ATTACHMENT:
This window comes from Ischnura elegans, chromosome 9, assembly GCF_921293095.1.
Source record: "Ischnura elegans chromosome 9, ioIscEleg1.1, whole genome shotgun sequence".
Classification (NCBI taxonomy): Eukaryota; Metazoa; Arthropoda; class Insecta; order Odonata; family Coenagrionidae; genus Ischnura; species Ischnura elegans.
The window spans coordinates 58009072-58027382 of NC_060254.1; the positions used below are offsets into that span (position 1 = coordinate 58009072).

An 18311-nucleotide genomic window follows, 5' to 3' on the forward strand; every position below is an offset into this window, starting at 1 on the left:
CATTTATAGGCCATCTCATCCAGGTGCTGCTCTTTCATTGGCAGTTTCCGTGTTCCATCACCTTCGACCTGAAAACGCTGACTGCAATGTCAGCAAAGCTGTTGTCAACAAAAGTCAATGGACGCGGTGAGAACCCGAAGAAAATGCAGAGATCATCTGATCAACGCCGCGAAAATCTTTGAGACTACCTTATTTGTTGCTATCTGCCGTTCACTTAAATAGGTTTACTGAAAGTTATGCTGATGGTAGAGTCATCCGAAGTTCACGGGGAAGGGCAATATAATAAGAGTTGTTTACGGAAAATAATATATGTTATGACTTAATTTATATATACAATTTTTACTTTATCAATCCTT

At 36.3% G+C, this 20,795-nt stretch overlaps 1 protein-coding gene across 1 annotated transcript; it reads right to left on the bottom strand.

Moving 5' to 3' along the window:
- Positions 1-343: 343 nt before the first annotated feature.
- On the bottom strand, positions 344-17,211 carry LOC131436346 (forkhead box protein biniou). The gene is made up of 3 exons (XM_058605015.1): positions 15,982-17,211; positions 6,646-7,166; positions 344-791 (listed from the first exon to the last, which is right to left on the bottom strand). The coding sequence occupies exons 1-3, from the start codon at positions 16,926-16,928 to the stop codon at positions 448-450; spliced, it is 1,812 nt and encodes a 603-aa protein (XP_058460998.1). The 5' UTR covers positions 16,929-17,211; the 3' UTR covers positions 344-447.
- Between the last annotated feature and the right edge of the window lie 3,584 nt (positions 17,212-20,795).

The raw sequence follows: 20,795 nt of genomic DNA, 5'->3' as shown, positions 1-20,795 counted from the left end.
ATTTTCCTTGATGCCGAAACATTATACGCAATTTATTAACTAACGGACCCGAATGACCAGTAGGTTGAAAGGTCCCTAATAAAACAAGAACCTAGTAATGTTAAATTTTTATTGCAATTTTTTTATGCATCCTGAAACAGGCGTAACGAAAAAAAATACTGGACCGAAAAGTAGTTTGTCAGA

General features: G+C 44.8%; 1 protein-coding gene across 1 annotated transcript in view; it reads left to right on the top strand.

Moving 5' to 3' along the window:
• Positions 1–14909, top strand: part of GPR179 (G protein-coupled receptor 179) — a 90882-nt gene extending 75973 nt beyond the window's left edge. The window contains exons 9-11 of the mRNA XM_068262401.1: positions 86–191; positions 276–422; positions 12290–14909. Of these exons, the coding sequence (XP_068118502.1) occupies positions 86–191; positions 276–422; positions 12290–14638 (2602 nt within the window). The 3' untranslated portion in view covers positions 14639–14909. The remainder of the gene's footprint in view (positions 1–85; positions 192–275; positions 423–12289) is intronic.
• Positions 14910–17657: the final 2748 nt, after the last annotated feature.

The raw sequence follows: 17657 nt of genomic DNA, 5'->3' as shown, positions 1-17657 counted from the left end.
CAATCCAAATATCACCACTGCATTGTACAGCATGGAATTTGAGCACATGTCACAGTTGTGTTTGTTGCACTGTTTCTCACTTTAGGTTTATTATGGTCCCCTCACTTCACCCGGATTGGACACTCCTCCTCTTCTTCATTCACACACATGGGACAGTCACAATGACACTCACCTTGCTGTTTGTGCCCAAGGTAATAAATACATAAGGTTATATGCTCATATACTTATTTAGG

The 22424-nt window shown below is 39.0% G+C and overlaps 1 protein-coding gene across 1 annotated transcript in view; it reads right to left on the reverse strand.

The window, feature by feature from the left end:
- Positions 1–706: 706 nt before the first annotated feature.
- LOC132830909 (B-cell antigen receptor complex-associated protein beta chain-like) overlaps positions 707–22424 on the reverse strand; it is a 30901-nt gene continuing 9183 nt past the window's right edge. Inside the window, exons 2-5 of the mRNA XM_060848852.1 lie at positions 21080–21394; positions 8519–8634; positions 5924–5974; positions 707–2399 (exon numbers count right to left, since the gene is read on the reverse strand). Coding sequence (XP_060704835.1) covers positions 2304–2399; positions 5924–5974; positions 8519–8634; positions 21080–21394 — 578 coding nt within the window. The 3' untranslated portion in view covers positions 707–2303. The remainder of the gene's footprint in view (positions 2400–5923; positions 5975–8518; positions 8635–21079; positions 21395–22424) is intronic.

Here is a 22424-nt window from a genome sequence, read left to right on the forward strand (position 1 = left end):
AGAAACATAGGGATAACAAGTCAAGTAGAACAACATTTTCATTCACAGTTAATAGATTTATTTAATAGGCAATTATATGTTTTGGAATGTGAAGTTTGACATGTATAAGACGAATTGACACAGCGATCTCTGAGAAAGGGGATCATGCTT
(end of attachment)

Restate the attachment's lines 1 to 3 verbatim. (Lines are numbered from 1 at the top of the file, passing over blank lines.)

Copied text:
This window comes from Ischnura elegans, chromosome 9, assembly GCF_921293095.1.
Source record: "Ischnura elegans chromosome 9, ioIscEleg1.1, whole genome shotgun sequence".
Classification (NCBI taxonomy): Eukaryota; Metazoa; Arthropoda; class Insecta; order Odonata; family Coenagrionidae; genus Ischnura; species Ischnura elegans.